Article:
The music collection of the Edinburgh Society of Musicians was purchased by the Library in 1982. It consists of c. 1,100 printed items, comprising 162 volumes of glees and other part songs, 489 volumes of chamber music, 210 vocal scores, 250 other scores, and works of musical criticism, periodicals and concert programmes. The Society, founded in 1887, had acquired material from the collections of earlier 18th- and 19th-century Edinburgh music societies, including the Edinburgh Harmonists? Society which was formed in 1826, the Edinburgh Catch Club (18th century) and the St George Quartette Club. The Library has also acquired the surviving archive of the Society dating from its foundation to 1982, though there is also some material from earlier Edinburgh musical groups. It includes minute books, membership lists, papers and correspondence, reports, menu cards, photographs, press-cuttings and other memorabilia. As such this collection of both printed and manuscript material offers an unusual insight into Edinburgh?s musical life during the 18th and the 19th century.
The manuscripts are described and indexed in Vol. XV (unpublished) of the Library?s Catalogue of Manuscripts.
A collection of 51 items, in a wide variety of formats, focussed mainly on the Glenquoich and Glengarry estates while in the ownership of successive generations of the Ellice family. The activities of the original purchaser, Edward Ellice senior (1781-1863), best known as a deputy governor of the Hudson's Bay Company in Canada and as a prominent member of the Westminster parliament are represented by, for example, a list of Hudson's Bay adventurers, proposals for the reform of Scottish representation in Parliament and obituaries to him including a funeral sermon. Of more local significance is an 1863 publication outlining the rules for the estate tenants published very shortly after his death. The major part of the collection consists of material written or acquired by Edward C Ellice (1858-1934), inheritor of the estate in 1880, which includes his own brief history of Invergarry Castle and a variety of estate related material such as local slaughter-house regulations, weather statistics and local afforestation maps. However the principal topic represented is a set of legal proceedings involving the family at various times and their titles to different lands and in particular recording attempts by Edward C Ellice to finance the estate and eventually to sell it and confer trust status upon it. Also in the collection is a miscellany of related matter including a Barclay family tree containing the Ellice family, pencil sketch prints of local Glengarry clansmen, financial accounts of the local Highland Railway, and plans of indeterminate date for a fishing station in Wester Ross. Of wider interest are presscuttings from 1811 regarding the use of Bath tokens as local currency and an extract from the 'London Gazette' in 1848 on the current cholera epidemic.
Related manuscript material is held in the Manuscript Collections.
This deposited collection from the library of the Episcopal Church of Scotland Theological Collection, Edinburgh consists of nearly 2,800 pamphlets and tracts collected in 190 volumes. There are also some periodicals, offprints, typescript and manuscript material and two Bibles printed on the continent in the early 17th century. The collections are named after Adam Urquhart and Patrick Torry. Urquhart, (1793-1860), son of William Urquhart the second laird of Craigston in Aberdeenshire, was an Advocate and Sheriff of Wigtownshire. He edited a small number of works on 17th century Scottish history. Bishop Patrick Torry (1763-1852) who was brought up in the Church of Scotland, was appointed Bishop of Dunkeld and Dunblane in 1808 and of St. Andrews in 1838. He was a close friend of Lord Forbes, who owned many of the volumes in the Urquhart Collection. Both collections are a rich source of material on 19th century religious controversies in Scotland such as the Oxford Movement, the Disruption of 1843 and the publication of Scottish Prayer Book of 1849. This was a period of considerable growth for the Scottish Episcopal Church following enforcement of the penal statutes during the previous century. There is also discussion of wider issues such as cremation, slavery, construction of new churches and the role of the laity. The Torry collection which consists of 14 volumes compiled by Bishop Torry and his son, John Torry, Dean of St. Andrews, is particularly strong in Scottish provincial imprints and also includes material printed in South Africa and the United States. Although the bulk of the collection dates from the mid-19th century onwards, there is also a wide range of pamphlet material published between the mid-17th and mid-20th centuries.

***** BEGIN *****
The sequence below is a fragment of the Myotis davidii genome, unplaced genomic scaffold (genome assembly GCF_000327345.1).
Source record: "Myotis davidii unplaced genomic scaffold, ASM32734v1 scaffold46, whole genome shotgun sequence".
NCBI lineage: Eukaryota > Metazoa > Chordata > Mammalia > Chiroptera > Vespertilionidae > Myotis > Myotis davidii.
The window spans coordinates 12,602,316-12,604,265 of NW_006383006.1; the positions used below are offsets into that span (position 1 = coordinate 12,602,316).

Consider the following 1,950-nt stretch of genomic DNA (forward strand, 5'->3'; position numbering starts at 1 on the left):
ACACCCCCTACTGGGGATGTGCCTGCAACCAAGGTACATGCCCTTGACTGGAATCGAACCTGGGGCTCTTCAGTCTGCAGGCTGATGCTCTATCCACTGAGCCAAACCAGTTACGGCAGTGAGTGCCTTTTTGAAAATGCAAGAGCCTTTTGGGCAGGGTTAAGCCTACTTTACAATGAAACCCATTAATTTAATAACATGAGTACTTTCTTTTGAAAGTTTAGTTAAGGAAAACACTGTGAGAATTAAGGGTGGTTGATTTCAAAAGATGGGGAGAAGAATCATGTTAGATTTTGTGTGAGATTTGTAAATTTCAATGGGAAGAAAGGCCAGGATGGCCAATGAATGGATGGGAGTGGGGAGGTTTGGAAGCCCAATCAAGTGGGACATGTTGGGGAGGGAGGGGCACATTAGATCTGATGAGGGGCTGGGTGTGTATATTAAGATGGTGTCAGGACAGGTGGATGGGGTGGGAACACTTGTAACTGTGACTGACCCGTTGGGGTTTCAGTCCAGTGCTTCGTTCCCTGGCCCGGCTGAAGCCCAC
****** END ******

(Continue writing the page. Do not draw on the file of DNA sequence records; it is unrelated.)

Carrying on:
The collection is unshelfmarked and a list of the volumes (though not of all the items in the volumes) is available on request.
Shelf: [to be assigned]
A collection of children?s books formed by Eudo C. Mason, Professor of German in the University of Edinburgh, and presented in 1969 by his executors. It consists of over 3,600 items in English, French and German, including 21 manuscripts, and dates mostly from the 19th century. The collection reflects the education and amusement of children down the years, and includes chapbooks, many published in Glasgow and Paisley, folding-sheet games, card games, jig-saw puzzles, a toy theatre with sheets of plain and coloured characters, a folding peep show, and two horn books. There are also many ?penny dreadfuls?, and an almost complete collection of ?Books for the Bairns?.
Typescript inventory of the manuscripts.